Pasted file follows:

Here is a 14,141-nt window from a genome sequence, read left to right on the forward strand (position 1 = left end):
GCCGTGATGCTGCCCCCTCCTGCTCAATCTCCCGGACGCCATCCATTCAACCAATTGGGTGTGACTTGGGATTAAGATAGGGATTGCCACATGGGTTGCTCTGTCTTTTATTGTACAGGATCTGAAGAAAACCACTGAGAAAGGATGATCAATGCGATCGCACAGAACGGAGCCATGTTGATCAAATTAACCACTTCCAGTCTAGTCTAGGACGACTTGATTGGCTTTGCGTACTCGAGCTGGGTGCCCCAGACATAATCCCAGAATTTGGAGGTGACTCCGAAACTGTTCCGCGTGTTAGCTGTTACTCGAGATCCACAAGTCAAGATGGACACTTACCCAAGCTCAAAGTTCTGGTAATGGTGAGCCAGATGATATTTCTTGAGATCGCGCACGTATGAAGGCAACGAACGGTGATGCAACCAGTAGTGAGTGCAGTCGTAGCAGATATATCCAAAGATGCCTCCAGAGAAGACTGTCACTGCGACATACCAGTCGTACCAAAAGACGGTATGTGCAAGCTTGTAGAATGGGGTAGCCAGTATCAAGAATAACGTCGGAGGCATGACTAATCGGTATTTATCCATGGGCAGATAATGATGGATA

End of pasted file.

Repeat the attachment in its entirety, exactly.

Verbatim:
Here is a 14,141-nt window from a genome sequence, read left to right on the forward strand (position 1 = left end):
GCCGTGATGCTGCCCCCTCCTGCTCAATCTCCCGGACGCCATCCATTCAACCAATTGGGTGTGACTTGGGATTAAGATAGGGATTGCCACATGGGTTGCTCTGTCTTTTATTGTACAGGATCTGAAGAAAACCACTGAGAAAGGATGATCAATGCGATCGCACAGAACGGAGCCATGTTGATCAAATTAACCACTTCCAGTCTAGTCTAGGACGACTTGATTGGCTTTGCGTACTCGAGCTGGGTGCCCCAGACATAATCCCAGAATTTGGAGGTGACTCCGAAACTGTTCCGCGTGTTAGCTGTTACTCGAGATCCACAAGTCAAGATGGACACTTACCCAAGCTCAAAGTTCTGGTAATGGTGAGCCAGATGATATTTCTTGAGATCGCGCACGTATGAAGGCAACGAACGGTGATGCAACCAGTAGTGAGTGCAGTCGTAGCAGATATATCCAAAGATGCCTCCAGAGAAGACTGTCACTGCGACATACCAGTCGTACCAAAAGACGGTATGTGCAAGCTTGTAGAATGGGGTAGCCAGTATCAAGAATAACGTCGGAGGCATGACTAATCGGTATTTATCCATGGGCAGATAATGATGGATA